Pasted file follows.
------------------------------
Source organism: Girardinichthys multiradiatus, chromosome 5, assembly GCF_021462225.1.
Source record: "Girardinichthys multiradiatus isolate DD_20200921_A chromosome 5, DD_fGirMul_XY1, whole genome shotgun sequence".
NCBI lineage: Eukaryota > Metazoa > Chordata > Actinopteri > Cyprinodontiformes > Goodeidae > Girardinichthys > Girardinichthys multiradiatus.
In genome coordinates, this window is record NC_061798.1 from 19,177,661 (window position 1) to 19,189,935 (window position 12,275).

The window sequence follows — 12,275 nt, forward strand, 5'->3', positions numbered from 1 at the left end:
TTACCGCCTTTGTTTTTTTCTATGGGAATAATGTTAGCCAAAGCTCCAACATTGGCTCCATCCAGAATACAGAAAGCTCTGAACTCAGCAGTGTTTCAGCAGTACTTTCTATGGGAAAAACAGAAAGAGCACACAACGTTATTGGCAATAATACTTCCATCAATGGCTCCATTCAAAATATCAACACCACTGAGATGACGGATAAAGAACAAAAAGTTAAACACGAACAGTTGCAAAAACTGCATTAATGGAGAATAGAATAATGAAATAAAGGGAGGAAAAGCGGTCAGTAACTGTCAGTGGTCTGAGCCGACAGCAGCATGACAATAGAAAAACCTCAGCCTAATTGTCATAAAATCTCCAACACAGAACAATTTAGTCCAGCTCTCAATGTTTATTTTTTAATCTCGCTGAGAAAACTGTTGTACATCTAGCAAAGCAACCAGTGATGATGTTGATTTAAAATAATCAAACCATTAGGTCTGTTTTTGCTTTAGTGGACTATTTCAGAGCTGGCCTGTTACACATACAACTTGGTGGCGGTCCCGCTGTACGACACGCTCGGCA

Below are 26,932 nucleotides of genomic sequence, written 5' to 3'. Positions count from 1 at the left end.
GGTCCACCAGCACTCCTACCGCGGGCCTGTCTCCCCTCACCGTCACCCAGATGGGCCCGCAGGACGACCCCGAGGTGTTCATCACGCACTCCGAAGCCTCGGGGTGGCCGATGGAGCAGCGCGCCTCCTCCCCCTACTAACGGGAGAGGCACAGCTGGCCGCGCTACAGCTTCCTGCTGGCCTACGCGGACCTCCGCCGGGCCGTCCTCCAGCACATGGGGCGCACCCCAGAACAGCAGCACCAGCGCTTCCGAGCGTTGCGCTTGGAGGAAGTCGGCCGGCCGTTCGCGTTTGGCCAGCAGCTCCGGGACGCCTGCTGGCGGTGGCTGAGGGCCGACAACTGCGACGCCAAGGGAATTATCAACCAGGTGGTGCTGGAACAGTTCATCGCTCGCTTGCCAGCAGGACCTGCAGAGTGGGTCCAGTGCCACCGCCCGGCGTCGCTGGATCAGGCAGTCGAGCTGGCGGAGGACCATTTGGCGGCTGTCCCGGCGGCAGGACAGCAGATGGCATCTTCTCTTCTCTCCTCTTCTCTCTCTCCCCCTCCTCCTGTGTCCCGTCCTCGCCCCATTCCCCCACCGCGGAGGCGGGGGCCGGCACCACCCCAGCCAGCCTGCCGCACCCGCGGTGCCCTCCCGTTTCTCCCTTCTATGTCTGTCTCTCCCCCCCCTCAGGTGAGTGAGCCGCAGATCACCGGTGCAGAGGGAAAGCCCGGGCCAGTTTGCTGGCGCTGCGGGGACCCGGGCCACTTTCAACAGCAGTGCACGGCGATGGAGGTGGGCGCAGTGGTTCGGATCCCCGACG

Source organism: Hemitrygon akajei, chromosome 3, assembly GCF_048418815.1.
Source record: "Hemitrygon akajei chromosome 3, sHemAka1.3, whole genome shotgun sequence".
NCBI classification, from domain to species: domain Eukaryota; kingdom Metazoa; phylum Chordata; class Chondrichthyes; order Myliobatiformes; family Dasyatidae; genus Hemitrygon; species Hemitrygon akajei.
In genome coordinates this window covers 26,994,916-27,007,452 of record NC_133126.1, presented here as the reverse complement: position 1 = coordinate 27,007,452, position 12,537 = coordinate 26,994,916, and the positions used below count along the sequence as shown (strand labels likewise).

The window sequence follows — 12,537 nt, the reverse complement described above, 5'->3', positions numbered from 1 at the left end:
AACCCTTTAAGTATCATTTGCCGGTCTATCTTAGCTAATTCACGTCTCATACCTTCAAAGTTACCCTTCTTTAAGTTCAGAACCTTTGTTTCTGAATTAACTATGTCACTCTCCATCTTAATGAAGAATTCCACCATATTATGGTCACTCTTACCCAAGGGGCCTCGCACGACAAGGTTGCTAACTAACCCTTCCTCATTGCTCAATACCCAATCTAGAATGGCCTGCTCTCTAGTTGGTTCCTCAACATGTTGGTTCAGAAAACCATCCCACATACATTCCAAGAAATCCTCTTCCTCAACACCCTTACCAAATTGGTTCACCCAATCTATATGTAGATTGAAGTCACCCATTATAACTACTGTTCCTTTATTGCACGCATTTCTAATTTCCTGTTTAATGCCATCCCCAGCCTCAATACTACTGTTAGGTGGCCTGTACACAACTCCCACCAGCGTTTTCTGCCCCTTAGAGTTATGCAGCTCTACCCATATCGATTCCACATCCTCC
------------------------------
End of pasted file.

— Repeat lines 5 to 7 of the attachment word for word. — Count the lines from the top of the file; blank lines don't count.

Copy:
The window sequence follows — 12,275 nt, forward strand, 5'->3', positions numbered from 1 at the left end:
TTACCGCCTTTGTTTTTTTCTATGGGAATAATGTTAGCCAAAGCTCCAACATTGGCTCCATCCAGAATACAGAAAGCTCTGAACTCAGCAGTGTTTCAGCAGTACTTTCTATGGGAAAAACAGAAAGAGCACACAACGTTATTGGCAATAATACTTCCATCAATGGCTCCATTCAAAATATCAACACCACTGAGATGACGGATAAAGAACAAAAAGTTAAACACGAACAGTTGCAAAAACTGCATTAATGGAGAATAGAATAATGAAATAAAGGGAGGAAAAGCGGTCAGTAACTGTCAGTGGTCTGAGCCGACAGCAGCATGACAATAGAAAAACCTCAGCCTAATTGTCATAAAATCTCCAACACAGAACAATTTAGTCCAGCTCTCAATGTTTATTTTTTAATCTCGCTGAGAAAACTGTTGTACATCTAGCAAAGCAACCAGTGATGATGTTGATTTAAAATAATCAAACCATTAGGTCTGTTTTTGCTTTAGTGGACTATTTCAGAGCTGGCCTGTTACACATACAACTTGGTGGCGGTCCCGCTGTACGACACGCTCGGCA

Below are 26,932 nucleotides of genomic sequence, written 5' to 3'. Positions count from 1 at the left end.